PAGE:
Who has a PhD

  • Thread starter Robert Mak
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  • #1
Robert Mak
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Im just wondering that who has a PhD in this forum?
 

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  • #2
humanino
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I just had one a few weeks ago :smile: (in experimental nuclear physics)
Thank you for reminding me :biggrin:
 
  • #3
Math Is Hard
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I had a PhD once. But he was a whiney guy, so I dumped him.

*bah dum dum shhzz*
 
  • #4
arunma
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I thought I got a PhD in the mail last week. Turns out it was only a couple of BS degrees, so I tossed 'em in a corner.
 
  • #5
Math Is Hard
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I thought I got a PhD in the mail last week. Turns out it was only a couple of BS degrees, so I tossed 'em in a corner.

You couldn't trade up those two BSs for a PhD? What's the world coming to?:eek:
 
  • #6
FaNgS
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i'm just wondering, how long does it usually take to acquire a PhD degree? on average
 
  • #7
Kurdt
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In the Uk its 3 years full time or up to 6 part time which is usual. Of course that's after you've done your masters degree which takes 4 years. Most other places are of a similar time scale.
 
  • #8
FaNgS
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hmm....weird i thought that master's degrees takes 1 to 2 years max and PhD a year maybe, mostly depends on the individual

i'm doing my BSs in chemical engineering still a freshman
 
  • #9
arunma
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You couldn't trade up those two BSs for a PhD? What's the world coming to?:eek:

That's what I told them! You'd think I could trade a couple BS degrees in physics and math for at least one PhD in psychology, or something. It's inflation, I tell ya!

i'm just wondering, how long does it usually take to acquire a PhD degree? on average

If you start straight out of undergrad, it typically takes 4-6 years...probably closer to six than four. But if you get your master's degree first, then you can chop off one to two years from that. That's what all the professors and grad students tell me, anyway.
 
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  • #10
quantumdude
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I don't have one (yet), but many of the PF Mentors do (Doc Al, ZapperZ, ahrkron, vanesch, HallsofIvy,...) I suspect Hurkyl does too, that smart cookie.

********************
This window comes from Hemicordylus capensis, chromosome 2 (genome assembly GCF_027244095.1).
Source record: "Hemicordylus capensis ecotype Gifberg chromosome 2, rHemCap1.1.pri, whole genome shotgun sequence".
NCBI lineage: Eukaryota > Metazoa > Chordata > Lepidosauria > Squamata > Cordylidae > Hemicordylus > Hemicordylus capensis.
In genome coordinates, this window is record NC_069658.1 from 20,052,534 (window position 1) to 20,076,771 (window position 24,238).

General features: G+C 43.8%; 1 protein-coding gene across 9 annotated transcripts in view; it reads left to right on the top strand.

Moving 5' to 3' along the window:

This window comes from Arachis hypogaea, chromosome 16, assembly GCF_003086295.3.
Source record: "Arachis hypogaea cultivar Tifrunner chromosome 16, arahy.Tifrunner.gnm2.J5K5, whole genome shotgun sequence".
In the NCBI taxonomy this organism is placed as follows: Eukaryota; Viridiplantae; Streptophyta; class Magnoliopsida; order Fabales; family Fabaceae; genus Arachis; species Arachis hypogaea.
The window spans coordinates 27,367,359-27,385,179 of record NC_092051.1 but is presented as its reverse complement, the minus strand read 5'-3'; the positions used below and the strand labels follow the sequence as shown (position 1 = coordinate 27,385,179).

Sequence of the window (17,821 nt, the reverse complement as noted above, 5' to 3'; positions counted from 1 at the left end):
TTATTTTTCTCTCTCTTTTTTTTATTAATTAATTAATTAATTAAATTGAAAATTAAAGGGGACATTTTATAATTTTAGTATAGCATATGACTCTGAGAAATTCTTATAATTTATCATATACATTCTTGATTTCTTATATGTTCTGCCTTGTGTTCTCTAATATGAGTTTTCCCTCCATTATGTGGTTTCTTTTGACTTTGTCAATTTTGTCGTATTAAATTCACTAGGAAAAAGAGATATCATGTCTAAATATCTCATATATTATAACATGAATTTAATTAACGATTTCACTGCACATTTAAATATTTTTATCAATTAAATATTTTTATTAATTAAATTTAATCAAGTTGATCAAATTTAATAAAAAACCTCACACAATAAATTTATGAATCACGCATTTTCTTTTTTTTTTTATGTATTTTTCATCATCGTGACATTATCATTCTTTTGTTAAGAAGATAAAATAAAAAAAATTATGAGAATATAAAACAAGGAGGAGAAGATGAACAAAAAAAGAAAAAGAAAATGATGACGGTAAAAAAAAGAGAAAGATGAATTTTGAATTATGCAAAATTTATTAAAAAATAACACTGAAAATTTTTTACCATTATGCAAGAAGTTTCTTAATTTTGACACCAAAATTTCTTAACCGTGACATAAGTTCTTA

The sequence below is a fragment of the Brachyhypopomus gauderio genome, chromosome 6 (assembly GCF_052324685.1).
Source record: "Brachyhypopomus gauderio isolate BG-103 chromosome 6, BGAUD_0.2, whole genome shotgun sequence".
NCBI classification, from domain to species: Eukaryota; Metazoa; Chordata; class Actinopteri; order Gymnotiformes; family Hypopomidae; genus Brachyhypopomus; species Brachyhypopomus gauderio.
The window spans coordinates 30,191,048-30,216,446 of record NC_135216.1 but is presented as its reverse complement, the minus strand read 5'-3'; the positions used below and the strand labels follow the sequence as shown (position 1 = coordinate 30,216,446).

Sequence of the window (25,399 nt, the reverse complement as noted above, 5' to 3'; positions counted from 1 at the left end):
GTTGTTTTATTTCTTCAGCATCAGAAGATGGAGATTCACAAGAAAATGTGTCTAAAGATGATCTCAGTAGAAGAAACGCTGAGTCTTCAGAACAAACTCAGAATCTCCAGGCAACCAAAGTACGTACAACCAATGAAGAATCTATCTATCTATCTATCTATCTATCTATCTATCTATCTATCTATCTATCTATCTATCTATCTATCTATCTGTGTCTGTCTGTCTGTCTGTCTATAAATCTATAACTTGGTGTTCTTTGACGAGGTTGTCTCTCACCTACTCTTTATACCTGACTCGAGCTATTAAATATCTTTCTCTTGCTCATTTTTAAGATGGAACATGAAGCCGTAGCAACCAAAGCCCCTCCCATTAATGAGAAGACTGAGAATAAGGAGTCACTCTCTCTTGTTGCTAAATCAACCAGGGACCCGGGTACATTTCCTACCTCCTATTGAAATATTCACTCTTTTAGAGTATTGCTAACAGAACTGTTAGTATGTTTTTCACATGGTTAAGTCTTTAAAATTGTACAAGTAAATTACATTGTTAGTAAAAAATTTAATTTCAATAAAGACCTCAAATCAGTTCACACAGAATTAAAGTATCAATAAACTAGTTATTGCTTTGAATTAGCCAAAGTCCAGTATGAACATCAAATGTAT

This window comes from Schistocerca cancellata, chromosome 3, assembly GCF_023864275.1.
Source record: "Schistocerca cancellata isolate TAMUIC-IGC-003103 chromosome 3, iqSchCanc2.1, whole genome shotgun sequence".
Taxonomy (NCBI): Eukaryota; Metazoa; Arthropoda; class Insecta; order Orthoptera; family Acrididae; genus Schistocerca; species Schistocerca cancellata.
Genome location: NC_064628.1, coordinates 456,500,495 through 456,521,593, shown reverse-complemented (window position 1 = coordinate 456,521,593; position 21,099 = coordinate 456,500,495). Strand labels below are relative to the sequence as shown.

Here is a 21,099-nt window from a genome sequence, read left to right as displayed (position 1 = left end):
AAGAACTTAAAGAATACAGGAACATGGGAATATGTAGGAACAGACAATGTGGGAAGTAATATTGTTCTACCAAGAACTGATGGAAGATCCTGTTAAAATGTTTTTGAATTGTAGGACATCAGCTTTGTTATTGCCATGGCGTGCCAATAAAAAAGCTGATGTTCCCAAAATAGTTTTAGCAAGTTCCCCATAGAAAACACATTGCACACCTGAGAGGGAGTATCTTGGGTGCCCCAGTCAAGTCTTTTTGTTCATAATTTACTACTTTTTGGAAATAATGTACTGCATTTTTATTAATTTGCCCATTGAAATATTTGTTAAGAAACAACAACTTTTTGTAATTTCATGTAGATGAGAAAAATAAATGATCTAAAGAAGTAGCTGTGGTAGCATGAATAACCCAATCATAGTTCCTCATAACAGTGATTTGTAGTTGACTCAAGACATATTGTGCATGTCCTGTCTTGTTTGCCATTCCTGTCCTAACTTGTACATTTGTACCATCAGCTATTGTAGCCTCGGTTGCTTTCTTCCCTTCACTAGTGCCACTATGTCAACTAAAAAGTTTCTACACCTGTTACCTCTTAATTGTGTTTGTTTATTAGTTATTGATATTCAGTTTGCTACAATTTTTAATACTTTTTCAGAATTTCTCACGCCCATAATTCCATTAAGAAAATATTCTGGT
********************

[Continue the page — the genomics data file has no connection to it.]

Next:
• #11
Kurdt
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hmm....weird i thought that master's degrees takes 1 to 2 years max and PhD a year maybe, mostly depends on the individual

i'm doing my BSs in chemical engineering still a freshman

i was talking about doing masters from scratch not after a bachelors
 
  • #12
Evo
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I don't have one (yet), but many of the PF Mentors do (Doc Al, ZapperZ, ahrkron, vanesch, HallsofIvy,...) I suspect Hurkyl does too, that smart cookie.
Moonbear does. Monique and Ian Smith are both close to getting theirs, if they haven't already.
 
  • #14
tehno
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I had a PhD once. But he was a whiney guy, so I dumped him.

*bah dum dum shhzz*
I know that a piece of paper means nothing when it comes to dating. :wink:
 
  • #15
Moonbear
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You'll find that most of the people here with PhDs don't really flaunt it, so might not reply to this thread. That's not what we're here for. (I'm just one of the shameless ones.)
 
  • #16
Math Is Hard
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That's what I told them! You'd think I could trade a couple BS degrees in physics and math for at least one PhD in psychology, or something. It's inflation, I tell ya!

:rofl: :rofl: :rofl:
(I'm a psych major and that's still funny!)
 
  • #17
humanino
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You'll find that most of the people here with PhDs don't really flaunt it, so might not reply to this thread. That's not what we're here for. (I'm just one of the shameless ones.)
Indeed, it seems to be quite a thing here in USA. For instance, someone who wrote a book might notify that he has a PhD degree, like this would give credit to the book.

Getting PhD is not such a great thing to achieve, it is only time consuming :frown: There is no need to be a genius at least, that's for sure, since they gave me one :tongue2:
 
  • #18
Moonbear